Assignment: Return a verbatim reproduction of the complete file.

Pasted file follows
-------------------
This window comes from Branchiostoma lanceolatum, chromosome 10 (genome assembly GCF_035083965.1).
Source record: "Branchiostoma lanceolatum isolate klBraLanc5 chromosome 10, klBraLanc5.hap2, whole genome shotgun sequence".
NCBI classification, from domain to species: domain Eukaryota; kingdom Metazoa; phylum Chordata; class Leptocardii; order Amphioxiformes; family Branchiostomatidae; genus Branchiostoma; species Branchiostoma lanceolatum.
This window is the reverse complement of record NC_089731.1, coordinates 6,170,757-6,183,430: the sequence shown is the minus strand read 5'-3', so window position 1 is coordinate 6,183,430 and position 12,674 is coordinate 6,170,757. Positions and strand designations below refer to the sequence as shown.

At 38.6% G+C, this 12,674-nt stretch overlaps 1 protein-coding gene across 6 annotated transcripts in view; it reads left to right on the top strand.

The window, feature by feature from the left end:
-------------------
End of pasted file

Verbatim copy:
This window comes from Branchiostoma lanceolatum, chromosome 10 (genome assembly GCF_035083965.1).
Source record: "Branchiostoma lanceolatum isolate klBraLanc5 chromosome 10, klBraLanc5.hap2, whole genome shotgun sequence".
NCBI classification, from domain to species: domain Eukaryota; kingdom Metazoa; phylum Chordata; class Leptocardii; order Amphioxiformes; family Branchiostomatidae; genus Branchiostoma; species Branchiostoma lanceolatum.
This window is the reverse complement of record NC_089731.1, coordinates 6,170,757-6,183,430: the sequence shown is the minus strand read 5'-3', so window position 1 is coordinate 6,183,430 and position 12,674 is coordinate 6,170,757. Positions and strand designations below refer to the sequence as shown.

At 38.6% G+C, this 12,674-nt stretch overlaps 1 protein-coding gene across 6 annotated transcripts in view; it reads left to right on the top strand.

The window, feature by feature from the left end: